What to Stockpile for Emergencies
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What to Stockpile for Emergencies

Posted on Thursday, October 3rd, 2013 at 7:00 am
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Here are some tips on what to stockpile in case of tornado, hurricane, government shutdown, and other emergencies.There are two main reasons why a person decides to start a stockpile. One is to save money on groceries, by purchasing things when they are on sale and storing them until they are used. The other big reason is to ensure a supply of food, water, and other necessities in case of an emergency. Here are some tips about what to stockpile for emergencies.

How to Stockpile for Emergencies

An emergency situation can happen at any time. Often, they are weather related. If you live in an area that has earthquakes, or tornados, or hurricanes, it is possible that you could experience an emergency situation that is brought on from natural phenomenon.

Weather isn’t the only reason that an emergency can happen. Sudden unemployment, being furloughed, or a government shutdown can be considered as an emergency situation. If something happens fast, is beyond your control, and is not something you can fix on your own – it is an emergency. What should you stockpile to get you, and your family, through hard times?

Real Simple has some advice about what to keep in your pantry in case of emergency. You are going to need foods that will stay good for a long time. Choose foods that do not require refrigeration (in case the power goes out). Some of what they suggest includes:

* Peanut butter – source of energy, healthy fats, and protein
* Crackers – they suggest whole wheat or whole grain as a substitute for bread
* Trail mix and nuts – source of energy and protein
* Dried raisins and apricots – source of potassium and dietary fiber
* Canned tuna, salmon, chicken, or turkey – canned meat has a long shelf life
* Canned vegetables – again, long shelf life
* Powdered milk – source of calcium and vitamin D, doesn’t require refrigeration
* Multivitamins – to make up for the nutrients you are missing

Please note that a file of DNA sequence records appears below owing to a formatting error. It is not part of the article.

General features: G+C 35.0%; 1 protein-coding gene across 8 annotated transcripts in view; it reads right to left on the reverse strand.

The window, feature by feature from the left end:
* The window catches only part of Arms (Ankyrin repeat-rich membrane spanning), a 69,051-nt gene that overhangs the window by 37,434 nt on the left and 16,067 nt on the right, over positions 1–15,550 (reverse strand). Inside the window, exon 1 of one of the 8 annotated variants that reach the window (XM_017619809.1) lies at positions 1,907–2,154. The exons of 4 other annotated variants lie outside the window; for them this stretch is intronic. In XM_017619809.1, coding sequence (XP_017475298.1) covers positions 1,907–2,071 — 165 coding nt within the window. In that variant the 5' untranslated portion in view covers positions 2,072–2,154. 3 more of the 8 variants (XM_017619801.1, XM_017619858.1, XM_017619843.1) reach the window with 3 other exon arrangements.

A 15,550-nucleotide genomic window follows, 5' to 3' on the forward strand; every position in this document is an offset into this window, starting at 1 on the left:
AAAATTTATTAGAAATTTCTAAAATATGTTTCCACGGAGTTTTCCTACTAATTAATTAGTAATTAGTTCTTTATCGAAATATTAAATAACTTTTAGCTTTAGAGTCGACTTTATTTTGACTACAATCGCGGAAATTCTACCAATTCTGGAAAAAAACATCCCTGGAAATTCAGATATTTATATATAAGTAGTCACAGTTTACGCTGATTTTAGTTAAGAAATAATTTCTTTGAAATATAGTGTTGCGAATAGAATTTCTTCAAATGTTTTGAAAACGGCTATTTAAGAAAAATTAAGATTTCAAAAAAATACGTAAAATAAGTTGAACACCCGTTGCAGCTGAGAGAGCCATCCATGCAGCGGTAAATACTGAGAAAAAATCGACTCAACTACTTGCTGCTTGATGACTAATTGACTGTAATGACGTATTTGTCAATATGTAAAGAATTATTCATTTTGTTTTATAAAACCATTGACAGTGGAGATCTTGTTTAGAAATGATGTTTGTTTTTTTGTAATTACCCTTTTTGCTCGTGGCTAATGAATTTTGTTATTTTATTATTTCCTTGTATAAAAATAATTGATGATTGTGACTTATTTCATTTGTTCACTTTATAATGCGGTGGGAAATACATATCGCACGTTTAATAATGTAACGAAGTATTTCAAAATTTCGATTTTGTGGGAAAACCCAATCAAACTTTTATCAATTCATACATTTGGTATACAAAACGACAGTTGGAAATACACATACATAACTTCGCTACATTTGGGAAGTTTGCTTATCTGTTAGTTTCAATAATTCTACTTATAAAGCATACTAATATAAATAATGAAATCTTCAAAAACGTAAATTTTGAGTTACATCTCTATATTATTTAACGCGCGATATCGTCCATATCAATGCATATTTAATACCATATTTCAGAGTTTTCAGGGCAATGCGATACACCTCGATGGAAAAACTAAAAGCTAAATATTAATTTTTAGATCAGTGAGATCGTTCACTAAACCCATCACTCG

The Red Cross also has some excellent suggestions of things you should stockpile in case of an emergency. They suggest that you gather up a two-week supply of food and water. Here are some suggestions about water:

* At least 2 quarts of water, per person, per day. Obviously, the water must be safe to drink.

* If you are in a place where the weather is hot you are going to need more water. Kids, nursing mothers, and people who are ill are going to require additional water to drink.

* Extra water for cooking, food preparation, and hygiene. They suggest 1 gallon of water per person, per day, for this purpose.

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Good Tip: Saving money is important – especially if you have a lot of expenses like bills to pay, loans to pay off, and all the other things that drain your bank account. Figuring out a way to save money can feel tedious to some, and like a punishment to others. U.S. News suggests that you try one of these money saving challenges. The “No Eating Out for a Month” Challenge This one is self-explanatory. The goal is to avoid eating out for an entire month. This might be super easy for people who enjoy making meals at home. People who really enjoy dining out, or ordering food to be sent to their home, may struggle with this one. It’s worth a try because spending money on take-out is more expensive than buying groceries. The Pantry Challenge This one is a variation of the “No Eating Out for a Month” challenge. The goal is to use up all of your groceries before you buy more. It forces you to try and remember why you bought a food or beverage that you don’t know what to do with, and gives you the opportunity to find a way to use it. The one exemption to this challenge is the foods that have expired. Don’t eat them! Throw them in the trash. The “No Spend” Challenge Make a goal to avoid spending money during an entire weekend. The only exemption in this challenge is that you are allowed to pay bills. This challenge is interesting because it requires creativity. You must be creative and find workarounds for problems that you would typically solve by spending money. You may have a different outlook on spending after finishing this challenge.